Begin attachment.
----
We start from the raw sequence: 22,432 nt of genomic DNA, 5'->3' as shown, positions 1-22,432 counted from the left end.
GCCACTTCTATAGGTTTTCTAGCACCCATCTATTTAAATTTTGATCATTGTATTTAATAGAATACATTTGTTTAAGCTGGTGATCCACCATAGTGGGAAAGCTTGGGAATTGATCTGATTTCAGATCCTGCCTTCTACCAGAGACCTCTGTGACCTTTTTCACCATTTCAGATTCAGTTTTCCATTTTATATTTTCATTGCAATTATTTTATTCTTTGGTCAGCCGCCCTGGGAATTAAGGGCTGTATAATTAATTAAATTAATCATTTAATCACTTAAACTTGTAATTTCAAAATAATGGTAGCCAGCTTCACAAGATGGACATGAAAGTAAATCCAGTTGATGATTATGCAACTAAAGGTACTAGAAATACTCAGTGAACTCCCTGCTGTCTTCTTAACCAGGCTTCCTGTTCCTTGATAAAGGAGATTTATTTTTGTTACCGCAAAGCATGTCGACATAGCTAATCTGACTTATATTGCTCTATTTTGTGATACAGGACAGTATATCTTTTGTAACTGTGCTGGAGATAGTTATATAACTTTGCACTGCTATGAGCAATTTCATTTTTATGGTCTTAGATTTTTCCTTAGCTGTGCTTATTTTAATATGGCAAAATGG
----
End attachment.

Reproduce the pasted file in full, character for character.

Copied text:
We start from the raw sequence: 22,432 nt of genomic DNA, 5'->3' as shown, positions 1-22,432 counted from the left end.
GCCACTTCTATAGGTTTTCTAGCACCCATCTATTTAAATTTTGATCATTGTATTTAATAGAATACATTTGTTTAAGCTGGTGATCCACCATAGTGGGAAAGCTTGGGAATTGATCTGATTTCAGATCCTGCCTTCTACCAGAGACCTCTGTGACCTTTTTCACCATTTCAGATTCAGTTTTCCATTTTATATTTTCATTGCAATTATTTTATTCTTTGGTCAGCCGCCCTGGGAATTAAGGGCTGTATAATTAATTAAATTAATCATTTAATCACTTAAACTTGTAATTTCAAAATAATGGTAGCCAGCTTCACAAGATGGACATGAAAGTAAATCCAGTTGATGATTATGCAACTAAAGGTACTAGAAATACTCAGTGAACTCCCTGCTGTCTTCTTAACCAGGCTTCCTGTTCCTTGATAAAGGAGATTTATTTTTGTTACCGCAAAGCATGTCGACATAGCTAATCTGACTTATATTGCTCTATTTTGTGATACAGGACAGTATATCTTTTGTAACTGTGCTGGAGATAGTTATATAACTTTGCACTGCTATGAGCAATTTCATTTTTATGGTCTTAGATTTTTCCTTAGCTGTGCTTATTTTAATATGGCAAAATGG